The New Pension Scheme which was applicable to Government employees starting 2004 is now open to public. The unique feature of this scheme is it allows investment into equity indices. It also has life cycle type investing plans as the default option. (inspired by Thaler and Sunstein's Nudge - may be?). And it is open to Non-residents as well, as long as they are citizens.

The other has been the recently proposed new Tax Code with a discussion paper. The current Income Tax Act, 1961 structurally looks like the apocryphal camel creation story. It is a mish-mash of various amendments, political concessions and such. The new code de-jargonises the Act and rationalises the structure. There is also an attempt to move towards a EET (Exempt-Exempt-Taxed) concept for savings. The concept is that contributions and earnings on the contributions are exempt and the withdrawals are taxed - very similar to the Traditional IRA in the US. This has been a step-by-step progress made since 2006 and the New Pension scheme becomes part of this step. There is also an attempt to bring stability to taxation rates. According to the current practice, a tax rate has to be notified every year in the Finance Bill during the Budget Speech which become the Finance Act. The tax rates become part of the new Tax Code. Changes to rates will presumably become a legislative amendment. These are just a couple of structural changes.

Friday, June 26, 2009

Where are we now?

It has been an interesting time to live as an investment professional since July 2007. "Unprecedented" is an adjective/adverb that was thrown about most of the last year or so - whether it was referring to the market seize-up or to responses to the seizures.

First, a quick recap of the events. Debt fueled growth; asset values stop growing; debt becomes a real "liability"; asset values drop from forced sales and fear of forced sales; Superman (read, government) stops this train-wreck from happening. The last part of this comic book is yet to play-out completely - will the villain (inflation, to name one) come back stronger than before from under the debris or is it a new-new-new world (new world was post industrial revolution, new-new world was after Netscape went public like Michael Lewis says)? My sense is that we are in the eye of the storm. There may be more to come; it is too hard to say. I'll leave predictions about the future events to astrologers and followers of Nostradamus.

Whichever way you look at the recent past, the times have been exciting. It is somewhat like being a student of geopolitics in 1989-92. Poland's independence, consequential effect on the map of the Baltics and the nearby region, Fall of Berlin wall, End of cold war, First Persian Gulf War (remember those greenish night vision images from CNN). Similarly, there are a lot of changes in the financial cartography - no Investment Banks today - one under receivership, two forced to be merged and two converted to banks. Policies are taking a U-turn - earlier everyone wanted to privatize every business in every country; now it is about government taking equity stake in auto, banks, insurance companies. Mostly self-governance vs. government intervention. Read this letter of resignation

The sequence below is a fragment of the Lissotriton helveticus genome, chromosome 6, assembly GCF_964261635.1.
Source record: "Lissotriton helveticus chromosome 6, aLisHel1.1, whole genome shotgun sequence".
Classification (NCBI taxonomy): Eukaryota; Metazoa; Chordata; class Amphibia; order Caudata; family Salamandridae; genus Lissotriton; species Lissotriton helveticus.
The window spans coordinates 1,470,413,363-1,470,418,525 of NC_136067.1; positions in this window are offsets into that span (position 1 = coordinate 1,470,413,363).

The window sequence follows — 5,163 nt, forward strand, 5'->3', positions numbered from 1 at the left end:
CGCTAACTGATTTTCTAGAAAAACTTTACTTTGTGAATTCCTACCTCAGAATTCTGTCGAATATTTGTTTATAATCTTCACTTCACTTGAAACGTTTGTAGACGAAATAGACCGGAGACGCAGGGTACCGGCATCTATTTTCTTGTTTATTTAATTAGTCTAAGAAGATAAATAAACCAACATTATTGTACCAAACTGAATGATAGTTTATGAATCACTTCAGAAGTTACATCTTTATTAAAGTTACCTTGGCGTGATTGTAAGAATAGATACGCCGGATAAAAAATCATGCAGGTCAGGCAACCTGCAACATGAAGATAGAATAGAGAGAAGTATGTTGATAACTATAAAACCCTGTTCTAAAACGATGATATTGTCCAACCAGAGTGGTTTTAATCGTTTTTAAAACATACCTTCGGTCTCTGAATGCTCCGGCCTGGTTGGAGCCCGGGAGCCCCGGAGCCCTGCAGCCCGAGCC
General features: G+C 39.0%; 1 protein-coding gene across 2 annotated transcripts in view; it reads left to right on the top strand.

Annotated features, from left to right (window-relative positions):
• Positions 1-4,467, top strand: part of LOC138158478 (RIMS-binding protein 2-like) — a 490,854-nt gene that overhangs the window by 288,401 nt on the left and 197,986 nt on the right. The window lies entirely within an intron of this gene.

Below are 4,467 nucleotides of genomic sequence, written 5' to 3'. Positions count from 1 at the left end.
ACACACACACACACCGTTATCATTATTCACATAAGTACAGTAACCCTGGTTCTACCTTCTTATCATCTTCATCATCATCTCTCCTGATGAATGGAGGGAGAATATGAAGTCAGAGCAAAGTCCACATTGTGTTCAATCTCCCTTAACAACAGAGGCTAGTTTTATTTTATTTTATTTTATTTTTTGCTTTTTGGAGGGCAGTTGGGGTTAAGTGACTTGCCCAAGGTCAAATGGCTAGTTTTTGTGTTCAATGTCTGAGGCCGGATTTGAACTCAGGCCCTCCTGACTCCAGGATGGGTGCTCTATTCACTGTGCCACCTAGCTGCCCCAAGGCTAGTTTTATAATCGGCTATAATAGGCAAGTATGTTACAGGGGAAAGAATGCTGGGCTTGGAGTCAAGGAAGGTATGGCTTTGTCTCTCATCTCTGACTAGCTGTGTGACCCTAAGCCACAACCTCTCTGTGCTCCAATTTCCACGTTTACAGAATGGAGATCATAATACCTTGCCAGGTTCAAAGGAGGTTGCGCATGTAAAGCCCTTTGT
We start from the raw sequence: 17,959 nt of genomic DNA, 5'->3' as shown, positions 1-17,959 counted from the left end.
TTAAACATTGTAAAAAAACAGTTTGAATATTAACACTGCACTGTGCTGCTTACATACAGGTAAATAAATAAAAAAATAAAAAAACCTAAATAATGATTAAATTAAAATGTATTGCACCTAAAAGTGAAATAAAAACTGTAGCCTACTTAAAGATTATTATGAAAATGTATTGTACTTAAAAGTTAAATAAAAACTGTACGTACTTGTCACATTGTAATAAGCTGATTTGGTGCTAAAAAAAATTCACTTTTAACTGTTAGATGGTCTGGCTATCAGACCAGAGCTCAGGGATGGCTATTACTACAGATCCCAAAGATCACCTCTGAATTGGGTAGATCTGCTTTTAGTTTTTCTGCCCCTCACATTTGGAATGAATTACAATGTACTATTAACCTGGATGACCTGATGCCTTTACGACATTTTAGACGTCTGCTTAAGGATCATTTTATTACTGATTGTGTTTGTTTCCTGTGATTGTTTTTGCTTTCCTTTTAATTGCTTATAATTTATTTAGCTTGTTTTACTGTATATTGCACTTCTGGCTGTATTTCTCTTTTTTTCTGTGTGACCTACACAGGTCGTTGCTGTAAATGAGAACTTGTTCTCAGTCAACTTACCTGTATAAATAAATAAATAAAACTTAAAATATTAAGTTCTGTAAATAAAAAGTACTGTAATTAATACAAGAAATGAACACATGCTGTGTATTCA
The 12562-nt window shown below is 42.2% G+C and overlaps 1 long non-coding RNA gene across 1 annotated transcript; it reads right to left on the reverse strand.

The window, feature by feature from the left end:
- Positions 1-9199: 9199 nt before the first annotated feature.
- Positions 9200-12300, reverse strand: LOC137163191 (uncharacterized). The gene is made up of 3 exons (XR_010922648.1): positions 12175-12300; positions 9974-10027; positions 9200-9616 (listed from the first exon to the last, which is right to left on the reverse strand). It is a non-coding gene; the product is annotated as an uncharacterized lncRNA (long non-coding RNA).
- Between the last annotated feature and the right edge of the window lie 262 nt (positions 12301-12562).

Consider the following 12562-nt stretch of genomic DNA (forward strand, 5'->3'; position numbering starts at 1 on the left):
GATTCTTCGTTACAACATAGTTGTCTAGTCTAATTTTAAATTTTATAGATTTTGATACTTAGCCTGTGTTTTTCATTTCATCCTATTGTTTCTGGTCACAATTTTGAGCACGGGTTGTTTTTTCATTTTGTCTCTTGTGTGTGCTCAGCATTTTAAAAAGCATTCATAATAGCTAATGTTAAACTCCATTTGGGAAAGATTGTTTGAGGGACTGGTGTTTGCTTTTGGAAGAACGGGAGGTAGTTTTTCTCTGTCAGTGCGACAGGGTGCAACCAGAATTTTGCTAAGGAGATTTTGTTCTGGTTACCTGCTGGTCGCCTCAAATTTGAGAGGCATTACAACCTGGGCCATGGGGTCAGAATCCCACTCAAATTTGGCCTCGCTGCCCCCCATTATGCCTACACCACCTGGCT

Where do we stand in India? There have not been any major mess-ups. I am not forgetting Satyam fiasco - that is part of any downturn. Like Buffett wrote "It's only when the tide goes out that you know who is swimming naked". Every downturn in the stock market of the past had its casualties - caused by fraud or otherwise - be it Global Trust Bank from the fall out of IT crash or Ketan Parekh or Harshad Mehta. Here's an extract from The Great Crash (1929) by J.K.Galbraith and decide for yourself how different things are:-

"Weeks, months or years may elapse between the commission of the crime "(of embezzlement) "and its discovery. (This is a period, incidentally, when the embezzler has his gain and the man who has been embezzled, oddly enough, feels no loss. There is a net increase in psychic wealth.) At any given time there exists an inventory of undiscovered embezzlement in - or more precisely not in - the country's businesses and banks. This inventory - it should perhaps be called the bezzle - amounts at any moment to many millions of dollars. It also varies in size with the business cycle. In good times people are relaxed, trusting and money is plentiful. But even though money is plentiful, there are always many people who need more. Under these circumstances, the rate of embezzlement grows, the rate of discovery falls off, and the bezzle increases rapidly. In depression all this is reversed. Money is watched with a narrow, suspicious eye. The man who handles it is assumed to be dishonest until he proves himself otherwise. Audits are penetrating and meticulous. Commercial morality is enormously improved. The bezzle shrinks."

Systemically, India is in a great shape. The government didn't have to bail out anybody, yet. Domestic demand is much better and there are more opportunities for an individual than there ever was before in India.